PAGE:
Thunder Bay city hall has reversed the denial of a request to declare September as Childhood Cancer Awareness month in the city.
City Clerk John Hannam announced the decision late Thursday, after he and other city staff reviewed the wording of the city's policy. The policy reads: "It is the City's policy to issue proclamations for matters of important City business only to inform residents of events that are in the public interest."
Hannam told CBC News "the policy speaks to announcing, doing proclamations, for events that are in the public intererst, and....the flurry of social media and email expressions demonstrated that there's a public interest here that we'll do that proclamation to help serve."
The request for the proclamation was made by the Sudbury-based Northern Ontario Families of Children With Cancer.
Earlier Thursday, Thunder Bay's mayor called for changes in city policy after he said several families complained in the wake of the rejection of the request..
Keith Hobbs said city council wasn't even aware a request had been made.
Hobbs said he's been a huge supporter of cancer initiatives and was very disheartened by "the kinds of messages I got today" over the issue.
"I have always had an open-door policy and continually reach out to, and get out in, the community," he said in a news release.
"It is unfortunate that community members didn’t come to me with this before launching into angry social media and text message activity ... however I can understand how devastating this news would be for families already dealing with the challenges of childhood cancer."
The mayor said he'll encourage council to review the city's policy on proclamations and to make necessary changes, so the city can recognize national and provincial proclamations associated with health care. He told the CBC he'd like council to have input into the decisions.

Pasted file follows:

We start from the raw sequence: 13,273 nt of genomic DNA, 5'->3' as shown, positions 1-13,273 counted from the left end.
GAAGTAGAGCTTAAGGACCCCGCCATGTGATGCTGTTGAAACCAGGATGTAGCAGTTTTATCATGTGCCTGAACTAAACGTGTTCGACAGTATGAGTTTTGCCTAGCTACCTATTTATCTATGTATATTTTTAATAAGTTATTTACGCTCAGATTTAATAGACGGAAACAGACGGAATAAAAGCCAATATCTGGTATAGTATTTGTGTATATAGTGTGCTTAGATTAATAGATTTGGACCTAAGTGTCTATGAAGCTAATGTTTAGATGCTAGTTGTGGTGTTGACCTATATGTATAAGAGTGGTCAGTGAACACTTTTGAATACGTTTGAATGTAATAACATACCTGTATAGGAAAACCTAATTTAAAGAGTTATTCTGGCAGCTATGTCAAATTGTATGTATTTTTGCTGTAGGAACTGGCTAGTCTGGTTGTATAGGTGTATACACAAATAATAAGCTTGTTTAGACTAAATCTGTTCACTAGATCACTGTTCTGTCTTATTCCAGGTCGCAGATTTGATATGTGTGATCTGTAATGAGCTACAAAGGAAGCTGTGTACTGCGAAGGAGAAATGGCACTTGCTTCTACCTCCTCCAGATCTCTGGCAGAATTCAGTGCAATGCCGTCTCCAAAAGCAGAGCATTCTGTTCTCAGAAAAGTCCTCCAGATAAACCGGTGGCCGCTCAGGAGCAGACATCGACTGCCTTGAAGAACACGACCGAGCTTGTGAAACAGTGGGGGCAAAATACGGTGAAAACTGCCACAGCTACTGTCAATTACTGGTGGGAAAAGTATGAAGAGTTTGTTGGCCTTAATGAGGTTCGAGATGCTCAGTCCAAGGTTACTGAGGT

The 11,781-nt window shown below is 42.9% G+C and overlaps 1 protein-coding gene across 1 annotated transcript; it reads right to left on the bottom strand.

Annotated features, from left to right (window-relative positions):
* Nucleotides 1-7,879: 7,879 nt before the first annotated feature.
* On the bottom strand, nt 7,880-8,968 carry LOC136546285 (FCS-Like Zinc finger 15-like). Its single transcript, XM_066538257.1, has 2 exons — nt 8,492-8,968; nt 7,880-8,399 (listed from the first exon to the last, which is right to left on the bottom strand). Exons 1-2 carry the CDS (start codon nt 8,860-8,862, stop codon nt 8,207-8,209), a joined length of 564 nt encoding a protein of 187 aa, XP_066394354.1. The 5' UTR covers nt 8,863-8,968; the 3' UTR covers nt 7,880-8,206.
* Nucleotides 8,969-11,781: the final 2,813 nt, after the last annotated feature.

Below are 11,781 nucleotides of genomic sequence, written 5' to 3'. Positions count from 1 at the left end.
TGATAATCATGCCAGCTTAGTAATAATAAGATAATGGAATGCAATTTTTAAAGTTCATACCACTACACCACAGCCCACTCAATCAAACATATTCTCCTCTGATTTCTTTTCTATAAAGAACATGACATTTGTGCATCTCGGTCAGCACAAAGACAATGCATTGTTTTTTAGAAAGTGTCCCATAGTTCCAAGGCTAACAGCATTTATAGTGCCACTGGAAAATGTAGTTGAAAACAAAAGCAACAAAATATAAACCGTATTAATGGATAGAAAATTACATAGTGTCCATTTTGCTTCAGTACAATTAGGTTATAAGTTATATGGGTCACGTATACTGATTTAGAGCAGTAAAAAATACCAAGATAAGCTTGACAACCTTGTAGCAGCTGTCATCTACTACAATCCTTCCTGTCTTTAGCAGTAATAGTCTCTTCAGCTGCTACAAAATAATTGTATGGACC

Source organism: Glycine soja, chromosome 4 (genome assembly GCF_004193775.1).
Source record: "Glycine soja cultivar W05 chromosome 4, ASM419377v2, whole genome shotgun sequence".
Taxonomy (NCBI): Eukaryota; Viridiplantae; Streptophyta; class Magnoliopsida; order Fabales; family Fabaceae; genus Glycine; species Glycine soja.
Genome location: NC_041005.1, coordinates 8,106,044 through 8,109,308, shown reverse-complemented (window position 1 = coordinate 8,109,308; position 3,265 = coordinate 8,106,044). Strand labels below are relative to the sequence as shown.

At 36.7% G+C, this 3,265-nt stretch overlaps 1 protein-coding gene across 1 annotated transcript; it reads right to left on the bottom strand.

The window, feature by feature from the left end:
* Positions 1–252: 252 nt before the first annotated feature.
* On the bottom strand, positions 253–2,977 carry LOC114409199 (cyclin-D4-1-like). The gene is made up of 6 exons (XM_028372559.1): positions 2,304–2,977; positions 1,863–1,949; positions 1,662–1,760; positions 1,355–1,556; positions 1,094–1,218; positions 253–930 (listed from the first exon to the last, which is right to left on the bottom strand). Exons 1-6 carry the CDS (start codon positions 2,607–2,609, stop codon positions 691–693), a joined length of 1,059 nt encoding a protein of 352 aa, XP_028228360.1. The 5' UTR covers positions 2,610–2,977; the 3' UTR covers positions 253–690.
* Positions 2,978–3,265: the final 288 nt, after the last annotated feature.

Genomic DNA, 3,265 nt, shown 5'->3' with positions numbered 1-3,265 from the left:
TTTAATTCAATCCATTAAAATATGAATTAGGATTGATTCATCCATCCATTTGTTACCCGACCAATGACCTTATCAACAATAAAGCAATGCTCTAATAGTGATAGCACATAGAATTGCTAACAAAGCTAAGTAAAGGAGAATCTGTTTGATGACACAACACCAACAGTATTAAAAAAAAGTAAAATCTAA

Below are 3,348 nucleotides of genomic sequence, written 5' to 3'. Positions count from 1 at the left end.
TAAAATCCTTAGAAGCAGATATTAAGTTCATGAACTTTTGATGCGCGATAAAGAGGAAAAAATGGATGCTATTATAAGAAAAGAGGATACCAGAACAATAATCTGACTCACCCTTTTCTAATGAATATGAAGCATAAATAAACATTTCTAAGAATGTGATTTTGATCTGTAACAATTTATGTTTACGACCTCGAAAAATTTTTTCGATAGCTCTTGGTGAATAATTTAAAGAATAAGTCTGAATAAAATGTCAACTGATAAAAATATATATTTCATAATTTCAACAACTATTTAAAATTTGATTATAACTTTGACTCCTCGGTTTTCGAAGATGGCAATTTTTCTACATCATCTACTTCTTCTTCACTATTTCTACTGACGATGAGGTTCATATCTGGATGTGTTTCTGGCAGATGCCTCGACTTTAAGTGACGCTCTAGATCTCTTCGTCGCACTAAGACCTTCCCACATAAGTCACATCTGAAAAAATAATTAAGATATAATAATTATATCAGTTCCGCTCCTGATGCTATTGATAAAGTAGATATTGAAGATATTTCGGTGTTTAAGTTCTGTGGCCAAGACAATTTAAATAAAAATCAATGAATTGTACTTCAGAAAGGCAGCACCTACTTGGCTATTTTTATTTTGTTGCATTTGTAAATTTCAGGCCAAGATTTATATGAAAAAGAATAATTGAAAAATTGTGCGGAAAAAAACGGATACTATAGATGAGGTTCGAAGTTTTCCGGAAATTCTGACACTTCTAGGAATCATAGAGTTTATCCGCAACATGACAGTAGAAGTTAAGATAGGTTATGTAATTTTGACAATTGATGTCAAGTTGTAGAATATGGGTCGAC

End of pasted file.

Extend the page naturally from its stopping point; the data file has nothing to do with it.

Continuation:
"I have always been a huge supporter of the Canadian Cancer Society, Camp Quality, Prostate Cancer, and Cops for Cancer to name a few," Hobbs said. "This is something I will be looking into."
"In 2010 we declared National Honeybee Day. Like, give me a break. If we can do that we can certainly do child cancer," he said.
No one from the Northern Ontario Families of Children With Cancer could be reached Thursday for comment.
Hannam had said earlier on Thursday that his department followed city policy when it turned down the request to proclaim Childhood Cancer Awareness Month.
Hannam said the policy set by council years ago requires that a city department have an activity or some other connection to an event before a proclamation is made.
"And if they do, then we have a proclamation," he said.
"If there is no city involvement in the event or announcement, then we don't. I mean, it's as simple as that."
Hannam added that Honeybee Day fell within the guidelines because the city actively promotes food security and local food producers, and has an environmental action plan.